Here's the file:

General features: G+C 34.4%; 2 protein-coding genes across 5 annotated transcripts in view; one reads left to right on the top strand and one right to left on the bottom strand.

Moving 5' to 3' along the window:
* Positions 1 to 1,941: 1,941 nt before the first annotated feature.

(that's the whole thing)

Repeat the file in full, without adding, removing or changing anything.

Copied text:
General features: G+C 34.4%; 2 protein-coding genes across 5 annotated transcripts in view; one reads left to right on the top strand and one right to left on the bottom strand.

Moving 5' to 3' along the window:
* Positions 1 to 1,941: 1,941 nt before the first annotated feature.